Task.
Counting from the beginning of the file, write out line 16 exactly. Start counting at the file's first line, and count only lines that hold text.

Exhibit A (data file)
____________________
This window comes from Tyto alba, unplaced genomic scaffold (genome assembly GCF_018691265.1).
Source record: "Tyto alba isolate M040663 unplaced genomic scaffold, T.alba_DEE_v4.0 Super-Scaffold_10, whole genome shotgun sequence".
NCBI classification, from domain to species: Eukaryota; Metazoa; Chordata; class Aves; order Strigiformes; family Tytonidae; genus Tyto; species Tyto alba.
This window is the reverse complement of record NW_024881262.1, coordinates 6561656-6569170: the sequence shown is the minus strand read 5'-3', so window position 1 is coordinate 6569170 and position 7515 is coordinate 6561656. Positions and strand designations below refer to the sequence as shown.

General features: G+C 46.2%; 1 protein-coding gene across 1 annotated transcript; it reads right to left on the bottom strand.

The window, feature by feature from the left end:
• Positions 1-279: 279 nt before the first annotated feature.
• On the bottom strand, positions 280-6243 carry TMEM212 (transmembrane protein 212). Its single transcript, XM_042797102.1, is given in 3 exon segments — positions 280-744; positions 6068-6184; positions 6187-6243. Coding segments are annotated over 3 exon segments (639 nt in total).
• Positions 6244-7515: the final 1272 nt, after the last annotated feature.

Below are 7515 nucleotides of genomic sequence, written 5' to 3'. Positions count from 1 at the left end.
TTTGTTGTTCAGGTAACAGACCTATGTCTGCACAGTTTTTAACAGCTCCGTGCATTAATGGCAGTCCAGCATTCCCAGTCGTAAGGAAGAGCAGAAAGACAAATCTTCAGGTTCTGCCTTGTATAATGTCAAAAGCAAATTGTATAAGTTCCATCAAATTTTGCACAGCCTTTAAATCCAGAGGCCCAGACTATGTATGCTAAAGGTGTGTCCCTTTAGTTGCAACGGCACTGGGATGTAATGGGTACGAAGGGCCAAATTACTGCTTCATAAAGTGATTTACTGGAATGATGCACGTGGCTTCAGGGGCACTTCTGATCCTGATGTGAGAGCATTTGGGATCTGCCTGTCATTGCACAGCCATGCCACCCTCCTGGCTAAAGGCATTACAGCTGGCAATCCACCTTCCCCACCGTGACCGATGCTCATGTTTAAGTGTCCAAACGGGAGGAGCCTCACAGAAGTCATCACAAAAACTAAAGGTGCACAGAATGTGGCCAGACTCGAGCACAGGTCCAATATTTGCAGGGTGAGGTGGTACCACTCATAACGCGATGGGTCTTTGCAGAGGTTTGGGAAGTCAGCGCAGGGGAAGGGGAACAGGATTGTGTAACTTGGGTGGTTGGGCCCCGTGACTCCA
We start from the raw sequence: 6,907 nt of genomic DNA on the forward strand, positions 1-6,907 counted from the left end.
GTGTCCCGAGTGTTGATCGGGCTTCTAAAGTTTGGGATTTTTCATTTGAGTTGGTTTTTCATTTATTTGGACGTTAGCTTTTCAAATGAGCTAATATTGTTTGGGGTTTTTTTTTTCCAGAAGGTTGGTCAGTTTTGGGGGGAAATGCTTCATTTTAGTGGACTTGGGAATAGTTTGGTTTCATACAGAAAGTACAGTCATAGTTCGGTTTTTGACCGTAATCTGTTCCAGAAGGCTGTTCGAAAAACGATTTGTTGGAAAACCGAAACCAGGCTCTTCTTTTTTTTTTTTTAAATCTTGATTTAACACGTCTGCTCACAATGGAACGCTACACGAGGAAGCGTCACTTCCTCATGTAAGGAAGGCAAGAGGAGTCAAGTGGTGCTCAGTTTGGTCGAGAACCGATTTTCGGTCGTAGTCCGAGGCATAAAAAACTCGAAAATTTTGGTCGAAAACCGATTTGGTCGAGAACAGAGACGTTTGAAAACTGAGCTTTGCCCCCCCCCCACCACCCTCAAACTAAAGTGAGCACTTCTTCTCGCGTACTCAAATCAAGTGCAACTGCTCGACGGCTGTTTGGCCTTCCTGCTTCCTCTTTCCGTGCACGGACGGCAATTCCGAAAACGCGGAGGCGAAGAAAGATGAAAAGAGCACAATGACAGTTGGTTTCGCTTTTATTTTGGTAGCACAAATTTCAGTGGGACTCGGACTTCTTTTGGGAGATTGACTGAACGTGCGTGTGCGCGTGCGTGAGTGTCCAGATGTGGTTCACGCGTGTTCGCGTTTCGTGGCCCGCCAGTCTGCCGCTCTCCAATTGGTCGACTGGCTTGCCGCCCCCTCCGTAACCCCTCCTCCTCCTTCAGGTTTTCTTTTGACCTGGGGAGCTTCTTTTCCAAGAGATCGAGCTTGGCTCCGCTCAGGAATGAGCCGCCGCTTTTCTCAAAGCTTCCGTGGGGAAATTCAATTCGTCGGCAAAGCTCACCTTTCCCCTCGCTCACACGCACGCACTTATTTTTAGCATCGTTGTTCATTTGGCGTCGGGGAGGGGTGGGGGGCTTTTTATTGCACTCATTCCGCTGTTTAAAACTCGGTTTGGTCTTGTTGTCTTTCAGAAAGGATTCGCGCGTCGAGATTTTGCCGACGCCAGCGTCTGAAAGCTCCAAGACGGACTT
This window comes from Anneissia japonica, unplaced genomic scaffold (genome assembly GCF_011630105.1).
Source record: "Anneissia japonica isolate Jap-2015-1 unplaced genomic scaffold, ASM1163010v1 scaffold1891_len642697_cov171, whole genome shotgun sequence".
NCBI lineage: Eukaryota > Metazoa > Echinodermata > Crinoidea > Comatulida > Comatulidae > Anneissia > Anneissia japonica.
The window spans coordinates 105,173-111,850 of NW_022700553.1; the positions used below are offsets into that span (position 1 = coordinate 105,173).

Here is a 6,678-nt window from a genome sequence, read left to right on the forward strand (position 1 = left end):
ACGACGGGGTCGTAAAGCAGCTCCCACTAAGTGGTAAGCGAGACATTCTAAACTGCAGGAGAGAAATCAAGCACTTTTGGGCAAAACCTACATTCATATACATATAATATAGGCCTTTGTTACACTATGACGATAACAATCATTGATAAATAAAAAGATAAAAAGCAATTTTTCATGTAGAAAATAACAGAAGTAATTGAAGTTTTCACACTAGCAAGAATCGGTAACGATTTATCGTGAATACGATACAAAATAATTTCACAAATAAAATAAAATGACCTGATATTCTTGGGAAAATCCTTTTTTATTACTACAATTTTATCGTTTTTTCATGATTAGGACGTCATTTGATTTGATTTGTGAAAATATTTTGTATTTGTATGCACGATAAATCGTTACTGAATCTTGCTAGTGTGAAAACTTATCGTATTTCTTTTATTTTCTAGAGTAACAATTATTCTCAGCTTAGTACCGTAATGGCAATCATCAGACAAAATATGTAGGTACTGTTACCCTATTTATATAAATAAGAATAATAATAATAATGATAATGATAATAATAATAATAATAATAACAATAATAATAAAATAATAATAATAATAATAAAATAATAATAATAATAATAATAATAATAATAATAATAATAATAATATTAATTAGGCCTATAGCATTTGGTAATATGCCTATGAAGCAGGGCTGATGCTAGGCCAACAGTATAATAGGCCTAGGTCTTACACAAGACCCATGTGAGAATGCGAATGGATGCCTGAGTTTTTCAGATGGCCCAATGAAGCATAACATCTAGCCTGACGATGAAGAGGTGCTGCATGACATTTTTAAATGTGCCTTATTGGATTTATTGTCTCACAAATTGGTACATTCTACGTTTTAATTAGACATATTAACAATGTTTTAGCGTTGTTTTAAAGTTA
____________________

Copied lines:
NCBI lineage: Eukaryota > Metazoa > Echinodermata > Crinoidea > Comatulida > Comatulidae > Anneissia > Anneissia japonica.